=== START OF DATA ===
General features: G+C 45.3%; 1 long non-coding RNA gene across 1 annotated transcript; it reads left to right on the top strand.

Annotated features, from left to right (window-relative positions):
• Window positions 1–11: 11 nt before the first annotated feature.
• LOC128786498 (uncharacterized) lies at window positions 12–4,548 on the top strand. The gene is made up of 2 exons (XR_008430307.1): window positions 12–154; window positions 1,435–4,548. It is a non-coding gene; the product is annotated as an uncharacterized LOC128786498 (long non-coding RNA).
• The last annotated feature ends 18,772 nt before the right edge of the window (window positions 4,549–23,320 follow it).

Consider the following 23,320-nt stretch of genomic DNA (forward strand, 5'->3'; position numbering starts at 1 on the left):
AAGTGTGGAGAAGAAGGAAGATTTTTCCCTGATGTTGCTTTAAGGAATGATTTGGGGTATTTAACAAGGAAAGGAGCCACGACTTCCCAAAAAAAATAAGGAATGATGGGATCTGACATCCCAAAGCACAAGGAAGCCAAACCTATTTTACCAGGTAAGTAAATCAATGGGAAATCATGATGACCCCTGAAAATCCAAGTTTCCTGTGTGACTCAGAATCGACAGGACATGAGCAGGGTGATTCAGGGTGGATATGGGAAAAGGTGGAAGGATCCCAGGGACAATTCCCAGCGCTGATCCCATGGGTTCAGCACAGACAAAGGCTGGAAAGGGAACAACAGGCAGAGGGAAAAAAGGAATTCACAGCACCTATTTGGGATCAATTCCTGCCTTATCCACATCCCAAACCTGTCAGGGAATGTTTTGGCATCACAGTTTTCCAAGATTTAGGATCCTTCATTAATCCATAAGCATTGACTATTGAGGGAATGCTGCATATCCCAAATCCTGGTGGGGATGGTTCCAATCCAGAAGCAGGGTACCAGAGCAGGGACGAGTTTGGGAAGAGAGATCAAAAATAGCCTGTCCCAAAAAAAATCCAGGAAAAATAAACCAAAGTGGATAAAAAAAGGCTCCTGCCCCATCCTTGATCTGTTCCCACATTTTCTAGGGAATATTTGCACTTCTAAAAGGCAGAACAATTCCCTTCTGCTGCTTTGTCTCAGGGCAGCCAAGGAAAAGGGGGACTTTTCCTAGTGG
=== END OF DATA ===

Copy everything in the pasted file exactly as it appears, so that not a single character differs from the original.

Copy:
General features: G+C 45.3%; 1 long non-coding RNA gene across 1 annotated transcript; it reads left to right on the top strand.

Annotated features, from left to right (window-relative positions):
• Window positions 1–11: 11 nt before the first annotated feature.
• LOC128786498 (uncharacterized) lies at window positions 12–4,548 on the top strand. The gene is made up of 2 exons (XR_008430307.1): window positions 12–154; window positions 1,435–4,548. It is a non-coding gene; the product is annotated as an uncharacterized LOC128786498 (long non-coding RNA).
• The last annotated feature ends 18,772 nt before the right edge of the window (window positions 4,549–23,320 follow it).

Consider the following 23,320-nt stretch of genomic DNA (forward strand, 5'->3'; position numbering starts at 1 on the left):
AAGTGTGGAGAAGAAGGAAGATTTTTCCCTGATGTTGCTTTAAGGAATGATTTGGGGTATTTAACAAGGAAAGGAGCCACGACTTCCCAAAAAAAATAAGGAATGATGGGATCTGACATCCCAAAGCACAAGGAAGCCAAACCTATTTTACCAGGTAAGTAAATCAATGGGAAATCATGATGACCCCTGAAAATCCAAGTTTCCTGTGTGACTCAGAATCGACAGGACATGAGCAGGGTGATTCAGGGTGGATATGGGAAAAGGTGGAAGGATCCCAGGGACAATTCCCAGCGCTGATCCCATGGGTTCAGCACAGACAAAGGCTGGAAAGGGAACAACAGGCAGAGGGAAAAAAGGAATTCACAGCACCTATTTGGGATCAATTCCTGCCTTATCCACATCCCAAACCTGTCAGGGAATGTTTTGGCATCACAGTTTTCCAAGATTTAGGATCCTTCATTAATCCATAAGCATTGACTATTGAGGGAATGCTGCATATCCCAAATCCTGGTGGGGATGGTTCCAATCCAGAAGCAGGGTACCAGAGCAGGGACGAGTTTGGGAAGAGAGATCAAAAATAGCCTGTCCCAAAAAAAATCCAGGAAAAATAAACCAAAGTGGATAAAAAAAGGCTCCTGCCCCATCCTTGATCTGTTCCCACATTTTCTAGGGAATATTTGCACTTCTAAAAGGCAGAACAATTCCCTTCTGCTGCTTTGTCTCAGGGCAGCCAAGGAAAAGGGGGACTTTTCCTAGTGG